Typically, hypomania is accompanied by intensified sensory and aesthetic responsiveness (Hershman and Lieb 1988) in which colors, sounds, smells, tastes, and textures are experienced in a heightened way as exceptionally vivid and pleasurable. In contrast, as we discuss below, the depressive emotional range is characterized by decreased responsiveness to external sensory stimulation, with internal mood states blocking positive responses to hedonic and aesthetic pleasure (see Goodwin and Jamison 1990).

Depression: Below the mid-point of the continuum is the range of emotions identified as "depressed," including irritability, anxiety, self-doubt, lethargy, and social withdrawal (Goodwin and Jamison 1990). At the extreme of clinical depression, individuals may feel so profound a sense of hopelessness that they think about committing suicide. Just as hypomania has profound implications for consumer behavior, so too does mild-to-moderat depression.



Kay Jamison, a professor of clinical psychology who coauthored the definitive medical text (Manic-Depressive Illness 1990), describes her own depressive state in the pages below:

From the time I woke up in the morning until the time I went to bed at night, I was unbearably miserable and seemingly incapable of any kind of joy or enthusiasm. EverythingCevery thought, word, movementCwas an effort. Everything that once was sparkling, now was flat. I seemed to myself to be dull, boring, inadequate, thick brained, unlit, unresponsive, chill skinned, bloodless, and sparrow drab. I doubted, completely, my ability to do anything well. It seemed as though my mind had slowed down and burned out to the point of being virtually useless. The wretched, convoluted, and pathetically confused mass of gray worked only well enough to torment me with a dreary litany of my inadequacies and shortcomings in character, and to taunt me with the total, the desperate, hopelessness of it all... Over and over and over I would say to myself, If I can’t feel, if I can’t move, if I can’t think, and I can’t care, then what conceivable point is there in living? (1995, pp. 110-11).

Often the tendency for these consumers is to attempt to hide their depressive selves from public view and only allow their 'bad’ side to emerge privately (see Duke and Hochman 1992). Nonetheless, the "bad sides" burst forth, and these consumers can suddenly turn hostile, despondent, morbid, or abusive. Their mutability can be disconcerting to retailers and other consumers, especially in high-contact situations (for example, shouting at another patron in a restaurant, verbally abusing a checkout clerk in the supermarket, and so forth).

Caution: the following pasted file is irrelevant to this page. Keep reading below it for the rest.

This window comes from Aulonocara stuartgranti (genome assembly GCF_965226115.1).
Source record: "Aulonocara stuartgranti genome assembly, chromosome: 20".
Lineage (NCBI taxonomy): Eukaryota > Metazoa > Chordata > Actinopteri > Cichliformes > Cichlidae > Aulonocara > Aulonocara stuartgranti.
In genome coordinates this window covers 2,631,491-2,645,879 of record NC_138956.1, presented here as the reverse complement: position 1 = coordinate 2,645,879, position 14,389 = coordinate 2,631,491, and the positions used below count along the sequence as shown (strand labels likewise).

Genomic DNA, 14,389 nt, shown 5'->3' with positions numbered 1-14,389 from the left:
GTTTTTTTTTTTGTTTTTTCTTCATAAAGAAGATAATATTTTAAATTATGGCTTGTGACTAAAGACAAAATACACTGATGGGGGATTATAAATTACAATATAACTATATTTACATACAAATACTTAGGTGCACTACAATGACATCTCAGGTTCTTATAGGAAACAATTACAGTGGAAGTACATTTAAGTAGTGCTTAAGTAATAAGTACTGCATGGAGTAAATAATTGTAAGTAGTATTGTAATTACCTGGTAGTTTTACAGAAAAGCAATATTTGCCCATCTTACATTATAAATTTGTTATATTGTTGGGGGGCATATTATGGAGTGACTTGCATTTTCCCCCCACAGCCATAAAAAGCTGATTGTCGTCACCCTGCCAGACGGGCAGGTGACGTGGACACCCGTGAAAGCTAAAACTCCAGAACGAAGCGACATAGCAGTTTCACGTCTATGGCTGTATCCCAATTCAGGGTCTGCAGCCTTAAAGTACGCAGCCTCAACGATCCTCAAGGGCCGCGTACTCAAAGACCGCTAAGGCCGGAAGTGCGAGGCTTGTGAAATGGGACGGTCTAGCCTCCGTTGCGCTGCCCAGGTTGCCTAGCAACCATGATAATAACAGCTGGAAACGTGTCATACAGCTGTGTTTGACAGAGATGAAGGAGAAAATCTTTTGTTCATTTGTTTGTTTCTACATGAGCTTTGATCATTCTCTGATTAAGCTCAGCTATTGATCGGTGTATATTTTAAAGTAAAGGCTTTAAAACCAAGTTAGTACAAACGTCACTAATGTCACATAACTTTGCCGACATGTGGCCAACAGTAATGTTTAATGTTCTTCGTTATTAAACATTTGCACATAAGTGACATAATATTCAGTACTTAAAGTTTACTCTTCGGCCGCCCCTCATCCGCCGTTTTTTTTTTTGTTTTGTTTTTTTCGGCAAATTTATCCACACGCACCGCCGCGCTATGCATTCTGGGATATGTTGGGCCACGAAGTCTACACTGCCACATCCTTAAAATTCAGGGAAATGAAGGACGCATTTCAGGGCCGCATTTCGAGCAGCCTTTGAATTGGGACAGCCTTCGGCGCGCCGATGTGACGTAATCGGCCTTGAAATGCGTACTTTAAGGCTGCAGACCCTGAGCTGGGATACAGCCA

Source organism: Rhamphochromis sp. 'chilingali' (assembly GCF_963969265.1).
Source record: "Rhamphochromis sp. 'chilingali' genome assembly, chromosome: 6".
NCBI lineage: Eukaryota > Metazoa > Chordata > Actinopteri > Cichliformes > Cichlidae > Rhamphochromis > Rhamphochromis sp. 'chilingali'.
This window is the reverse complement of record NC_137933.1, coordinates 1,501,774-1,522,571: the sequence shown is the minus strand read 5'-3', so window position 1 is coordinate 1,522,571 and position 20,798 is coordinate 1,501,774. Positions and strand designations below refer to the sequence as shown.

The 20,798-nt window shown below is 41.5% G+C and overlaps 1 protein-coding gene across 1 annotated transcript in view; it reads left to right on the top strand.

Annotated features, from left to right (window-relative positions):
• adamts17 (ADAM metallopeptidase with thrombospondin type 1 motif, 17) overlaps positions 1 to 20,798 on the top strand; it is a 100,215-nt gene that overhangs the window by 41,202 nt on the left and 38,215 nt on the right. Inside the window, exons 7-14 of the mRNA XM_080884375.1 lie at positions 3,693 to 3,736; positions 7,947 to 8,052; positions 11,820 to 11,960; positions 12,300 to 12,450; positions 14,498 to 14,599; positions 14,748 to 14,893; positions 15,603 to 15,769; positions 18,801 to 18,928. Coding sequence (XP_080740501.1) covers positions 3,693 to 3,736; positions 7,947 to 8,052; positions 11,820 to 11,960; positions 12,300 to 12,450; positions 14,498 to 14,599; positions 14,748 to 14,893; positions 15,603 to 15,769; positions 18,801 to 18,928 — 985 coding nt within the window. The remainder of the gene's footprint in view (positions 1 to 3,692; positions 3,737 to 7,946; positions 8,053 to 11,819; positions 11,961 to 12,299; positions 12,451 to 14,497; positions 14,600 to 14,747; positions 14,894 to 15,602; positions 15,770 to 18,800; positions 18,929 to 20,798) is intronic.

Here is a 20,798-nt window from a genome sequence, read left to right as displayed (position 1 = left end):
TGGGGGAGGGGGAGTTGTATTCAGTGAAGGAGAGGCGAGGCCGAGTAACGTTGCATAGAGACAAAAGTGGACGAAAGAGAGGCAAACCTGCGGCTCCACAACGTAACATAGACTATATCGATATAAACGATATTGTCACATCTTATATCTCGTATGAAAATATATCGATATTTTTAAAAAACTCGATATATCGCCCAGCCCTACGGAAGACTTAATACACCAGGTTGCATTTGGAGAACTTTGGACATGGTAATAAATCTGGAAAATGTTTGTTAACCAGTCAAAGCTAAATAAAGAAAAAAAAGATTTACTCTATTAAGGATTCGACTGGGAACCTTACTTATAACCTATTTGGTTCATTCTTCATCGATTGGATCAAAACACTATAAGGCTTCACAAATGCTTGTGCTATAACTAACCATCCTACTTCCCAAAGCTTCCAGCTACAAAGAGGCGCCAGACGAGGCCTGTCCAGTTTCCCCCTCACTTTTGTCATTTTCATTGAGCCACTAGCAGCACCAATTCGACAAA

Table 2, column 3 summarizes the range of thought patterns from mania to depression, the two end points of emotion-driven cognition.

Clinical Mania: At this end point, individuals typically experience sensory and perceptual hallucinations; that is, they manufacture mental constructions of visual images, sounds, smells, and so forth that are not present in the physical world, but that appear real to them. Cognitive delusions such as the conviction that voices speak to the person or that s/he is being pursued by enemies often accompany hallucination. So too does disjointed thinking, in which thoughts come at such great speed and in such random order that they are jumbled and often tumble out helter-skelter.

Clinical Depression: At the opposite end, in severe clinical depression, cognition is impaired by a retardation of information processing and an absence of original or creative thought. The individual may be unable to complete sentences or may "lose" thoughts before they can be verbally expressed. Between the two clinical extremes of mania and depression, consumers exhibit a wide range of cognitive activity driven by elevated ordepressed emotional states.

Hypomanic Cognition: Increased powers of cognition associated with the hypomanic state are characteristic of cyclothymic consumers in the "up" phase of their cycle and have significant implications for consumer behavior. Hershman and Lieb point out that this is the thought pattern most often associated with creativity (1988, p. 13):

Philosophers, mathematicians, scientists, and others in scholarly professions receive from mania a general heightening of intellectual processes, including the ability to remember whatever they need, an abundance of insights and original ideas, seemingly effortless comprehension, and the capacity to construct and work with complex structures of thought. All of this happens at increasing speed.

Hypomania endows the writer and poet with greater access to their vocabularies, with spontaneous similes and metaphors, with an expanded imagination, and an augmented native eloquence. Hypomanic artists experience increased sensitivity to the visual qualities of the outer world and in their own work. Whatever the sphere of creativity, the hypomanic may benefit from all of these gifts, not only from those particularly helpful in his own metier.

Hypomania also bestows abnormal energy and an insistent urge to do something. In the creative individual this is experienced as a need to work, as the "creative urge."

Jamison’s (1993) study of gifted manic-depressives, such as Lord Byron, characterizes information processing during hypomania as rapid and ideationally fluent. The person experiences flights of ideas that arise effortlessly in the course of cross-category processing and evidences enhanced ability to create metaphoric imagery. Hypomania also heightens recall from long-term memory and facilitates the enlargement of working or active memory, so that greater than normal amounts of information can be evaluated (Jamison 1993).